Monday, May 27, 2024

Batswana managers not keen on delegating

Laughter will most likely be the immediate reaction to the true story of a manager who decreed that under no circumstances should a leaf of tea be bought without his express authority. It so happened that when the tea supply ran out during his absence, the whole office went without tea for weeks. However, this is no laughing matter and one of the reasons why Botswana scored low marks in the World Economic Forum (WEF) Global Competitiveness Report of 2014-15.

One of the questions that respondents in Botswana had to answer was: “In your country, how do you assess the willingness to delegate authority to subordinates? [1 = not willing at allÔÇösenior management takes all important decisions; 7 = very willingÔÇöauthority is mostly delegated to business unit heads and other lower-level managers]” The WEF considers willingness to delegate to be an element of business sophistication and the score that Botswana got (3.4) shows that the country leans towards the “not willing” category.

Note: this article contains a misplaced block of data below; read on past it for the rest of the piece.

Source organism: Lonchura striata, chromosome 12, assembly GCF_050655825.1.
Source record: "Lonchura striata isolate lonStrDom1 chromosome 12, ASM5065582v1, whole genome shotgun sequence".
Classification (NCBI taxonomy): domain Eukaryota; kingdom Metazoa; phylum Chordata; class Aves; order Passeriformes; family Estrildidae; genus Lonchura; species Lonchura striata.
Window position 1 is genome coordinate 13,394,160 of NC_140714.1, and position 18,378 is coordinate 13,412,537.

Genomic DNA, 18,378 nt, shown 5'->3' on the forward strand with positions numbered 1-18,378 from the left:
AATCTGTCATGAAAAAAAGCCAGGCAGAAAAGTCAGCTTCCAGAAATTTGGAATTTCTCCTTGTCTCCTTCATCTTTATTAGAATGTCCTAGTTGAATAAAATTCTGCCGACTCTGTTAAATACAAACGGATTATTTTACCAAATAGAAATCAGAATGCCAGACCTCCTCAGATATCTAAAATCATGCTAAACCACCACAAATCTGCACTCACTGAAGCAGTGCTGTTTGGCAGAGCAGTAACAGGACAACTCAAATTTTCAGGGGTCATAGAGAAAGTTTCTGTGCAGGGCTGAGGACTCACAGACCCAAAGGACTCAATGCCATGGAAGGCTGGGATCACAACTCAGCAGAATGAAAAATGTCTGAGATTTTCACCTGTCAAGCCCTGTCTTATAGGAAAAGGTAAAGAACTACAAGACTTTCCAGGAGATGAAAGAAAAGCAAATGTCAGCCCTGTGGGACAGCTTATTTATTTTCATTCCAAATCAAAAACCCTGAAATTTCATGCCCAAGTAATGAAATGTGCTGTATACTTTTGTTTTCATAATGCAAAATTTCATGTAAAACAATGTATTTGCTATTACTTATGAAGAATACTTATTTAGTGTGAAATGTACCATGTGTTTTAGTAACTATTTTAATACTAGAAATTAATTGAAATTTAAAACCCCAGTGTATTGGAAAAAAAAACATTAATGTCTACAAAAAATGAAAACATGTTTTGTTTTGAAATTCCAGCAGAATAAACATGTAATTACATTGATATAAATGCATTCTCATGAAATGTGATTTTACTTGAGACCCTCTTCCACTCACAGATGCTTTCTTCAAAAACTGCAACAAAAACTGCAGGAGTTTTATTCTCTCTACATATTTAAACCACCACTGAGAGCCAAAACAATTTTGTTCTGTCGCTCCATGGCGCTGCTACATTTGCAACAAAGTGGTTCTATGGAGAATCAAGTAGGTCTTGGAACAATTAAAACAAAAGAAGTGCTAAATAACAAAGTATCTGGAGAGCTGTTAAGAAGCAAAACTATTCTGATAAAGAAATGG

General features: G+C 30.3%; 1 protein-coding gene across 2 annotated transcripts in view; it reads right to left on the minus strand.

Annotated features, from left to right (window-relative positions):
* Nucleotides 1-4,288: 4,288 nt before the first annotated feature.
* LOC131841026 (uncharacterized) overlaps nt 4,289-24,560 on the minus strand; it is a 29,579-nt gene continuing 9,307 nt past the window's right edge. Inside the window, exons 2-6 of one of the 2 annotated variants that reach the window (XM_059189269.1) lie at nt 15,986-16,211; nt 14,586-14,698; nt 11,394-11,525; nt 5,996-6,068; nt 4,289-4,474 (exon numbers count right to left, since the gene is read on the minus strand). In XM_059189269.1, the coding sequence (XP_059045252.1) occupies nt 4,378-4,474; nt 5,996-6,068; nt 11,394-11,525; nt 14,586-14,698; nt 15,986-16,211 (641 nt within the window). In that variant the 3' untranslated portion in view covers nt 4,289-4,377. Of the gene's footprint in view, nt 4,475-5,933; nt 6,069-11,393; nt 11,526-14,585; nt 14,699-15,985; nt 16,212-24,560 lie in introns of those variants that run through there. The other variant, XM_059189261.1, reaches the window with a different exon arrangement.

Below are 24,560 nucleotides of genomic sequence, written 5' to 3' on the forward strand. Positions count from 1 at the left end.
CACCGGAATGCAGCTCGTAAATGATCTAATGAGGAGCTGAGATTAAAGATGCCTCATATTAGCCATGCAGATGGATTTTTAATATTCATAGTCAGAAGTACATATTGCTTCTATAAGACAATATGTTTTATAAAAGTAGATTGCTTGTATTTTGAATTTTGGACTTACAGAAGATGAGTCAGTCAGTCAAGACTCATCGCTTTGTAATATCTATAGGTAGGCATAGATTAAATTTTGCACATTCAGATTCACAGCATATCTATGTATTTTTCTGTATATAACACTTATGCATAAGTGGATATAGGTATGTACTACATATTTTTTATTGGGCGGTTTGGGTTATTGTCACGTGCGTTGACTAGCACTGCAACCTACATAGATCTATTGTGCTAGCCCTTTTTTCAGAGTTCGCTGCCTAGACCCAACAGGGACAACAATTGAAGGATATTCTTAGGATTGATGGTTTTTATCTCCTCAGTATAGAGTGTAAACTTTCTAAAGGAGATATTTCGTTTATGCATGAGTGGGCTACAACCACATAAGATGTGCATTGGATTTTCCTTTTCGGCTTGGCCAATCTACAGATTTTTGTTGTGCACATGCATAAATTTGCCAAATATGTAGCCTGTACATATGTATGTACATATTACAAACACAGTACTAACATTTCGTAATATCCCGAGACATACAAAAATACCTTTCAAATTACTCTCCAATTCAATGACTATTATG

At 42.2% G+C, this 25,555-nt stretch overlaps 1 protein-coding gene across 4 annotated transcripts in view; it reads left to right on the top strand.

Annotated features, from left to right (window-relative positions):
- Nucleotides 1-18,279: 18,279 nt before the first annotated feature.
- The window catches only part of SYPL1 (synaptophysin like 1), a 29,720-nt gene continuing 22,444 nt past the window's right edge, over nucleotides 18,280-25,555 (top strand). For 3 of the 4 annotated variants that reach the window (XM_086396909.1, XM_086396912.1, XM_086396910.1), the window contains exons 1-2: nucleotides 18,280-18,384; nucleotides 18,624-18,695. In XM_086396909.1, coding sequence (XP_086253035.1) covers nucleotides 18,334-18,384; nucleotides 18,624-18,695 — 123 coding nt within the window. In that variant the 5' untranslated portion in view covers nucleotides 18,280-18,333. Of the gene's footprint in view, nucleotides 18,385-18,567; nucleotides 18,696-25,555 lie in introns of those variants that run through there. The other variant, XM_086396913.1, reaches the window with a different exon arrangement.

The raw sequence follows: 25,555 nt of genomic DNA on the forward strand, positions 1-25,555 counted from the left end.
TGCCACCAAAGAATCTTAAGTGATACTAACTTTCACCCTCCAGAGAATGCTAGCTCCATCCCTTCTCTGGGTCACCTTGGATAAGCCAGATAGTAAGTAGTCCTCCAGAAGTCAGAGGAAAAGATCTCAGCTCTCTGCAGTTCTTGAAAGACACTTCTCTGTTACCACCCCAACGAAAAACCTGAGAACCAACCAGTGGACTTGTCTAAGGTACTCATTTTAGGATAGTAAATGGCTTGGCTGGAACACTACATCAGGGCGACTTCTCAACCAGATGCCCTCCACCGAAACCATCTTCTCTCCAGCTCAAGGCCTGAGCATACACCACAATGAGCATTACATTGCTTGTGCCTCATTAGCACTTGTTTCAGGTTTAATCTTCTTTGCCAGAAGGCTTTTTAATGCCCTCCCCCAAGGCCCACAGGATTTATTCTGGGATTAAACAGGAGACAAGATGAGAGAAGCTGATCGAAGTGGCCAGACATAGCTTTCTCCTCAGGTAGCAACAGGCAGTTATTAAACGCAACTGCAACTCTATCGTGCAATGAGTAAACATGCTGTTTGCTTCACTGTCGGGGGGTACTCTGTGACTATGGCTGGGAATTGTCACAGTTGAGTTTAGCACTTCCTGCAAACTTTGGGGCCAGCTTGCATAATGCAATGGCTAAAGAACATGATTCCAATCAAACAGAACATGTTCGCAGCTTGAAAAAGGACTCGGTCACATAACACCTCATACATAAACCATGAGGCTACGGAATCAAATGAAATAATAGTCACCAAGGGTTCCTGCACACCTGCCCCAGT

Botswana was matched against 143 countries and it came out in position 99. African Managers in South Africa, Mauritius, Zambia, Gambia, Ghana, Swaziland, Seychelles, Namibia, Madagascar, Morocco, Cote d’Ivoire, Malawi, Senegal Nigeria and Zimbabwe are more likely to delegate authority than those in Botswana.

Despite its many benefits (having more time and energy for the most important things; less clutter and less pressure; benefitting from others’ experience, wisdom, thoughts and perspectives; getting tasks done rather than adding them to the to-do list; and achieving results in less time), delegating does not appeal to some managers who feel compulsive need to be in control all the time. While minor, the tea example is symptomatic of wider administrative problem within both the public and private sector that slows down the pace at which business is conducted in the country.

However, Botswana managers are not the only ones who lack sophistication ÔÇô buyers also do. On a scale that measures buyer sophistication from making purchasing decisions solely on the basis of lowest prices (1) to a sophisticated analysis of performance attributes (7), Botswana buyers were given 2.9, making them the 112th least sophisticated in the survey sample.


Read this week's paper